Despite the NBA Finals ending just mere days ago, the offseason is already in full force. The first domino fell over the weekend when Bradley Beal was traded to the Phoenix Suns for Chris Paul, Landry Shamet and draft capital. It’s just the first move in what will likely be an active offseason due to new collective bargaining agreement restrictions putting the pressure on teams with a higher payroll.
The Spurs find themselves in the thick of the activity, now that they have a potentially franchise altering talent in tow with Victor Wembanyama. Already they have been linked to Chris Paul, Fred VanVleet and other veteran targets. With roughly $37 million in estimated cap space this offseason, and new rules in the CBA not returning cash to teams below the salary floor, San Antonio should be a spender this offseason.
The new CBA sets restrictions for teams that go over the “second apron,” or $17.5 million over the tax line. ESPN’s Bobby Marks laid out exactly how this works, and the timeline of the restrictions:
Explainer on the Second Apron Rules— Bobby Marks (@BobbyMarks42) June 19, 2023
As you can see below, the restrictions double starting next offseason.
TPE= Traded Player Exception
Marks outlines the severe restrictions for teams with massive payrolls that make it hard to acquire additional pieces at a discounted price. Some teams, like Phoenix will look to “pierce” the second apron, going over it and retaining the players they already have using bird rights. That’s a risky strategy that requires savvy drafting and great player development. Other teams, like Miami reportedly, do not want to go over this second apron.
These looming rules are going to make teams with a high payroll think twice about their rosters. Players who may be talented and overpaid could be moved just to create financial flexibility. The Spurs have a young roster filled with good contracts, and one of the best prospects in recent memories. It’s a great place to be to capitalize on a shifting market.
There are two major benefits to the new CBA applying pressure to teams. The first is the most obvious – there are fewer teams to compete with in free agency. Teams like the Houston Rockets, Indiana Pacers, Detroit Pistons and now the Washington Wizards can also offer big money with their cap space. It’s hard to imagine those teams having much interest in players like Tre Jones, Keita Bates-Diop or Sandro Mamukelashvili, who San Antonio may look to bring back.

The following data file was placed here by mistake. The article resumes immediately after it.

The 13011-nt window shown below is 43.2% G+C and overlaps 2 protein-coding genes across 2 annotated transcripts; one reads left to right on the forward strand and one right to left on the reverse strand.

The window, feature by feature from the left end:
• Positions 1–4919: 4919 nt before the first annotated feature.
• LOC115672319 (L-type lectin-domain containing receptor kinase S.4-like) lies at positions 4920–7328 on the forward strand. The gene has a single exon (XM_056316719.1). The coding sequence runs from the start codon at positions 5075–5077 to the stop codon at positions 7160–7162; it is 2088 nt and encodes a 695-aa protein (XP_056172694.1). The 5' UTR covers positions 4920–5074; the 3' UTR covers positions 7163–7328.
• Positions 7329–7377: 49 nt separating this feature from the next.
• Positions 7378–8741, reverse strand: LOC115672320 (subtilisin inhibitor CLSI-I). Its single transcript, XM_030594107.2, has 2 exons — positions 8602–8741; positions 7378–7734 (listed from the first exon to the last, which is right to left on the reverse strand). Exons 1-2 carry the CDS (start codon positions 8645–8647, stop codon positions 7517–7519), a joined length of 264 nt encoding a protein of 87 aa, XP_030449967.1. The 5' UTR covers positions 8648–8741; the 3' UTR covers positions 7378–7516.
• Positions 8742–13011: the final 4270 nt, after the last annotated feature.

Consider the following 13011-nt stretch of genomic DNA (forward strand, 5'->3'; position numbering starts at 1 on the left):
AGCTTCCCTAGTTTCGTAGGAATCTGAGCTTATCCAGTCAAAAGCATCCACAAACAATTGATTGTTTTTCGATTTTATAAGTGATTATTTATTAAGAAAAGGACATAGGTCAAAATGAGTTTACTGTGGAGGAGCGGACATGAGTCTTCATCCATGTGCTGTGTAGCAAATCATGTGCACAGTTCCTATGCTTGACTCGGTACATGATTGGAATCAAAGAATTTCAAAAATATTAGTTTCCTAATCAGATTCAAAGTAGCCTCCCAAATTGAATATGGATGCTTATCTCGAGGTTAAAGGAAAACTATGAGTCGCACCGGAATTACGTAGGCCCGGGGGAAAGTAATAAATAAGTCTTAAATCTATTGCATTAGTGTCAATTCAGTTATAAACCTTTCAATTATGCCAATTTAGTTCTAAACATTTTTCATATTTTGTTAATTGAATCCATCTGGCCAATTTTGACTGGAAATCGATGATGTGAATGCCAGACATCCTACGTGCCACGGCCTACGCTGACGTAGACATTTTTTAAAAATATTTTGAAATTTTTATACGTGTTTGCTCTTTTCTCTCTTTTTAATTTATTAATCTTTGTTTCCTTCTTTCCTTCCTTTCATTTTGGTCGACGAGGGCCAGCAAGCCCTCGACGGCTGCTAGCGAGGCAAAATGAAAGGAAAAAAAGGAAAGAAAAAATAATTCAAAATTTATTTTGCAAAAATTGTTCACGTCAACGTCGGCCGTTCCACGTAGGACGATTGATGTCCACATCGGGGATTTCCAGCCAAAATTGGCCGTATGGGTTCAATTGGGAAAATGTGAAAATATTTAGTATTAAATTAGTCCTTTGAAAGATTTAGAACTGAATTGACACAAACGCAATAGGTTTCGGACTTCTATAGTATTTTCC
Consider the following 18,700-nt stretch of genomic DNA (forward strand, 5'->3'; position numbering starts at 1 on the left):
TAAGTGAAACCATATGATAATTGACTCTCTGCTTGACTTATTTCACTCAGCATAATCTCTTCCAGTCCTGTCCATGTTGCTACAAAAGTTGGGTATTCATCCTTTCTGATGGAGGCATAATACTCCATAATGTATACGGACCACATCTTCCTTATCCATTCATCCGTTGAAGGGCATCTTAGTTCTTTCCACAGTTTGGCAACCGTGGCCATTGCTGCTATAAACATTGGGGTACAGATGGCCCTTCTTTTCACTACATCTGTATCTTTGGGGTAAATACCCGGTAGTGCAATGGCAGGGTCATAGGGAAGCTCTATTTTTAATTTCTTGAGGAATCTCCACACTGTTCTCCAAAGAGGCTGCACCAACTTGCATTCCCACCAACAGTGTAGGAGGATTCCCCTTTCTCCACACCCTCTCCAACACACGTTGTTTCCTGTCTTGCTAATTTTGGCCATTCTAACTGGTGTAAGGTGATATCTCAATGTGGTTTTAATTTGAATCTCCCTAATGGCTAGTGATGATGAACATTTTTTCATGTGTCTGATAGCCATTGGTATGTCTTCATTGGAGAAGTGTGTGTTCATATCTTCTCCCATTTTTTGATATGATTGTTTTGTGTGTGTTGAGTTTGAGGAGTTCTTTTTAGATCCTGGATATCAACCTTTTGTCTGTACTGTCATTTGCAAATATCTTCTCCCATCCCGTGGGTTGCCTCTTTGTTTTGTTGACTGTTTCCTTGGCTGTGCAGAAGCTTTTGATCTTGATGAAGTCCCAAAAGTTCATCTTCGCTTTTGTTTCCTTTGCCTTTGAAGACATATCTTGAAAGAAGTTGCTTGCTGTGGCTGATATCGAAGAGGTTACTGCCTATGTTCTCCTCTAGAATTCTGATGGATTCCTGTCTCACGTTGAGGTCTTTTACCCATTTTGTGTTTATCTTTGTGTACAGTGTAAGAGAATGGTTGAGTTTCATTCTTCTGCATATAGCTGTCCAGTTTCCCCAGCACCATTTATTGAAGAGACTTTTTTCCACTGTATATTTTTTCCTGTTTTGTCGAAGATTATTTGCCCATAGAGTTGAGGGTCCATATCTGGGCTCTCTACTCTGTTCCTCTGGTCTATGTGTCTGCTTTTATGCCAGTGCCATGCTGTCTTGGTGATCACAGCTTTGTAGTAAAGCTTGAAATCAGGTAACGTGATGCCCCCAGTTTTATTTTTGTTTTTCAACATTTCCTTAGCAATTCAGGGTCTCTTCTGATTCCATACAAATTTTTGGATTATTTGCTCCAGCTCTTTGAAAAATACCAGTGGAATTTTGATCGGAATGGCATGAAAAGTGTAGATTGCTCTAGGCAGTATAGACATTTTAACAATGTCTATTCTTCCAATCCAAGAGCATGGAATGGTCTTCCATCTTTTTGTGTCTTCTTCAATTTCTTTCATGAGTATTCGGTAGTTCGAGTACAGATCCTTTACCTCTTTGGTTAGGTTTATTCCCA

The Spurs have been rumored to target veteran bigs to bolster their front court next to Wembanyama. They could make competitive offers for players like Brook Lopez, Jakob Poeltl, Dwight Powell and Georgias Niang without contenders who typically sign role playing vets breathing down their necks. Houston will likely be a threat to acquire these players with Ime Udoka already stating the need for veteran big men.
Where the Spurs can be an even bigger player is the trade market. They have the cap space to take on bigger salaries that teams fearing CBA restrictions may look to shed. They can pick up additional draft capital in the process. We’ve already seen guys like Jordan Poole, Duncan Robinson, John Collins and Davis Bertans get brought up in trade rumors. Those are large contracts that may need a pick or two attached to get moved. As teams look to cut their losses and abide by new rules, the Spurs can jump in to absorb salary and pick up more assets for their build around Wemby.
Even further, the Spurs can help facilitate superstar trades. The Wizards and Suns are rumored to still be looking for a third team to absorb Paul’s contract to facilitate their trade. With stars like Damian Lillard, Zion Williamson and Zach Lavine in trade discussions, there are going to be ample opportunities for San Antonio to add themselves to three-team trades to acquire picks or young pieces for their rebuild.
As the pressure build for contenders to figure out their financial situation, the Spurs find themselves ahead of the curve this offseason. They have the flexibility to add veterans around Wembanyama or stay patient, acquiring contracts to meet the salary floor while adding draft picks to continue building their young core. San Antonio may need to worry about the second apron one day when they are contending for titles. For now, the new rules may just work out in their favor.